“Yeah, that’s a lot of hamburger on the hoof!” “Just a dumb critter.” Both of these observations have been carelessly made regarding cows. But…there was a cow….
Her name was Penny. A dark red coat covered her from hoof to ears, making her look like she wore a turtleneck sweater. A white face and pink nose completed her bovine look. A big sandpaper tongue could rough you up with love if you got too close. Her motive in life, primal or pure–she wanted to be a mama.
This story starts in late spring. For the third year in a row, Penny took matters into her own hands…er…hooves. Our plans just weren’t put into action quick enough for Penny.
On a beef farm, the annual births of calves are scheduled. Shelter space, marketing time, and weather all figure in. On our Minnesota farm, the bull was re-united with his cow harem each June. This meant births in March the following year. Penny couldn’t wait.
Turned free along with her sister cows to sample the tender new shoots of green grass in the pasture in April, the fresh spring air brought thoughts of love to Penny’s de-horned head. And since our bull wasn’t yet available to choose for a daddy for her next baby, Penny campaigned to find another.
Grass occupied her attention for a time, then satiated, she raised her head, surveyed the blue sky and greening hills and sniffed the floating spring scents. She smelled grass, earth and…wait…a bull?
Penny’s heart surely quickened. A primitive force took over and she began to paw the ground. A bellow, low and beseeching, rose from the bottom of her aproned neck to echo out her throat, rumbling across the hills to the neighboring farm. An answering bellow rumbled back, and Penny tossed her head.
She didn’t even tear the fence down as she leapt over the barbed wire. Her excitement created winged hooves that flew over dampened, dormant, late winter hills to the one who answered her call.
He was handsome–white and well muscled…majestic.Their tryst didn’t last long; the neighbor called our farm to report an extra cow. We hauled her home, but Penny didn’t care by then, her mission had been accomplished.
Nine months later, Penny gave birth to a beautiful white calf that favored her daddy. We named her Lilly. Penny was a proud mama. We didn’t see the dark cloud that lay on the horizon outside the cow corral.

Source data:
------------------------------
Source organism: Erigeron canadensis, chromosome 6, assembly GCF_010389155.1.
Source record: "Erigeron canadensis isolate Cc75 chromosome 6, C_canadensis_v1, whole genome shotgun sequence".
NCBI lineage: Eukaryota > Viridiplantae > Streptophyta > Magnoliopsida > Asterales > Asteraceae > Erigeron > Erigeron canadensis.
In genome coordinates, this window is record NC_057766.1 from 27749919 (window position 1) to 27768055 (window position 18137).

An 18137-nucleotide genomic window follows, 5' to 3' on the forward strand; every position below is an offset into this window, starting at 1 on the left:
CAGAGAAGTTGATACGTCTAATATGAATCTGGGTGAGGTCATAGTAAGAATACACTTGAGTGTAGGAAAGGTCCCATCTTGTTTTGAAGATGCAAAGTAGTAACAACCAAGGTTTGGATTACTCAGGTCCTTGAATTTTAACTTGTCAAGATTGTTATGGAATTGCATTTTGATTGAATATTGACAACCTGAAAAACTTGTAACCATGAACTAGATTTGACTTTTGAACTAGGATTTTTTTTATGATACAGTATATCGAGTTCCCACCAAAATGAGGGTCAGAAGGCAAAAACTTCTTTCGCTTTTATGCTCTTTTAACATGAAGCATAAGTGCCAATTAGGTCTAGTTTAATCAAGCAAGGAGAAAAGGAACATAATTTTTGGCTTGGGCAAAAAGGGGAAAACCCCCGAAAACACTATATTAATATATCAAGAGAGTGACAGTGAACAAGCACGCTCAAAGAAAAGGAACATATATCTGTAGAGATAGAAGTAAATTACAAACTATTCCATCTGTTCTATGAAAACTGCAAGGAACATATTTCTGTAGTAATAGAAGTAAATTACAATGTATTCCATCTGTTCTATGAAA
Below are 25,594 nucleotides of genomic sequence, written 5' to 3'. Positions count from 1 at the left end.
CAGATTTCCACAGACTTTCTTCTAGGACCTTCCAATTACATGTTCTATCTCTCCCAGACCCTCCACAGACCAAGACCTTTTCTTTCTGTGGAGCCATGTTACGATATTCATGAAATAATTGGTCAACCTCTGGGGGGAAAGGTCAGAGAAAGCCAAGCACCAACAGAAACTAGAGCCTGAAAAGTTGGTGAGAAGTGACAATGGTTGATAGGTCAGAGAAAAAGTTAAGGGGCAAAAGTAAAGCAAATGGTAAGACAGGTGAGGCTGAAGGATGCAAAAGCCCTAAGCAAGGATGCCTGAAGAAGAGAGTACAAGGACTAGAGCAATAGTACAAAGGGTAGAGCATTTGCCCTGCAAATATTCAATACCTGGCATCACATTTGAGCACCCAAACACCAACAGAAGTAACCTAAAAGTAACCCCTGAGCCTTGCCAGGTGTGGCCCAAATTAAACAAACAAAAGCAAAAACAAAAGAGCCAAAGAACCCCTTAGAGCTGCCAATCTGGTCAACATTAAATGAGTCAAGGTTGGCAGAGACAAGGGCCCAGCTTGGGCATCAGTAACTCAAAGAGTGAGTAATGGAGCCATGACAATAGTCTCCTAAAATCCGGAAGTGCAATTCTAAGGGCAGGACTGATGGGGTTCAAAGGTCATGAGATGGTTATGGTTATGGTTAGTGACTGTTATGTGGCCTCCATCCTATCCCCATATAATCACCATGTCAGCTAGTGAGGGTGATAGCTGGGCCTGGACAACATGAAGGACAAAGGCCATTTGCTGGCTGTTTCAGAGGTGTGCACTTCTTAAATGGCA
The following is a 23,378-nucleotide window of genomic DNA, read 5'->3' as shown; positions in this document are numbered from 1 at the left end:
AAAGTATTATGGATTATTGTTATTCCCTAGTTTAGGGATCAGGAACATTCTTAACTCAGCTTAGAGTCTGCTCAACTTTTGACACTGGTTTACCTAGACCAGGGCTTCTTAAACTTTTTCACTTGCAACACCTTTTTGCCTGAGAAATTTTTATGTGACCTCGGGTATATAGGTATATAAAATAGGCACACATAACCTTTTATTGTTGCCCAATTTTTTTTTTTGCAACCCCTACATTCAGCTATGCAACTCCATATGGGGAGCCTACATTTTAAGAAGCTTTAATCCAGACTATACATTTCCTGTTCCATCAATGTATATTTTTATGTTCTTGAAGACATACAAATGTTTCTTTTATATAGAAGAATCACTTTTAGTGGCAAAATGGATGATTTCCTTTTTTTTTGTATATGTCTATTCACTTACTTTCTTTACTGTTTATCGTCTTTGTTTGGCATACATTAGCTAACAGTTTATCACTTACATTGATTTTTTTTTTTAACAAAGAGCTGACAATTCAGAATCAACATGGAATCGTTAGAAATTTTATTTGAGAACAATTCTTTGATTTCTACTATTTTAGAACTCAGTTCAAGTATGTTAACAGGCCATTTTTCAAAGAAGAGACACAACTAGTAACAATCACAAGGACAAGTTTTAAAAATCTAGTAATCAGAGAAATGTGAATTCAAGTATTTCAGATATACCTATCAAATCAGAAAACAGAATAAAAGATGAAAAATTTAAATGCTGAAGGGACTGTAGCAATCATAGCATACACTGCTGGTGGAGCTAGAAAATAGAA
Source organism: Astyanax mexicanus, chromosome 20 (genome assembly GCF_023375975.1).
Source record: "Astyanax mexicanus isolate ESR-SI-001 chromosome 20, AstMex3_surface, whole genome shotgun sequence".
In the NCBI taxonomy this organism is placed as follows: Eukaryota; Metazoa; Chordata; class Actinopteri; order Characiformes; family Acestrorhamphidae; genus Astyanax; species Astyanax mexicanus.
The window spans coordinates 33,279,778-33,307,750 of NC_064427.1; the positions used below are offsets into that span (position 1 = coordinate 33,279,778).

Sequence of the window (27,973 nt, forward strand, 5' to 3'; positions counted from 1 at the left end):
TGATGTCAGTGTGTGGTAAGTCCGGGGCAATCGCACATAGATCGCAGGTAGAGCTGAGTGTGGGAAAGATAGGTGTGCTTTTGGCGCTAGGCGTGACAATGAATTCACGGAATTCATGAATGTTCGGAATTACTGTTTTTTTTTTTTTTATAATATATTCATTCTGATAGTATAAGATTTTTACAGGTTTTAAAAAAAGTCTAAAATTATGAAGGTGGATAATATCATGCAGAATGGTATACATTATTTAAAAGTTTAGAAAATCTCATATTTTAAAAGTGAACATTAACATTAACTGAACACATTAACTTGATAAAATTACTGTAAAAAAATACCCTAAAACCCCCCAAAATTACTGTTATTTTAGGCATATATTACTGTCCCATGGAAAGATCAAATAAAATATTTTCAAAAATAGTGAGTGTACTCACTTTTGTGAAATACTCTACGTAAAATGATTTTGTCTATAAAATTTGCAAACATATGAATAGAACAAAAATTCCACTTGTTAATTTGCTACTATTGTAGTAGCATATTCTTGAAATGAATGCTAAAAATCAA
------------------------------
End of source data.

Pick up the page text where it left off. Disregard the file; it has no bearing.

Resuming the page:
Lilly was a little subdued for a new calf. When she was a couple weeks old, the vet was called to our farm to treat another calf. With practiced eye, he saw Lilly and named the dark cloud we hadn’t noticed . Noting the subtly different shape of Lilly’s forehead, He remarked, “That’s a water-head calf,” Lilly would not live to adulthood. We didn’t tell Penny.
Saddened, we watched Penny care for her baby. At first things went quite well. Then at two months, Lilly no longer followed Penny to the pasture. While growing physically, she also grew short of breath and more sluggish. But she ate hay from the feeder and nursed as usual. Penny went out to graze the wooded hills, returning two to three times each day to the corral, washing and feeding her failing baby. The bond was strong.
At three months of age, Lilly lay down and died. Penny returned home to find her baby quiet and still. She mooed, encouraging Lilly to get up. Watching over her baby through the night, she went to the pasture the next morning to eat, then returned to Lily’s body.
Lilly needed burying. My husband used the loader tractor to dig a calf-sized grave in the corner of our corral. Penny was present as the loader bucket transported Lilly to her grave and covered her with black Minnesota dirt. The gravesite smoothed over, we left Penny alone in the corral.
Three days later, I came home from work and glanced at the corral. Penny still stood, her head bowed over the darkened dirt of Lilly’s grave, lowing mournfully. The tears ran down my cheeks. I was a mama too.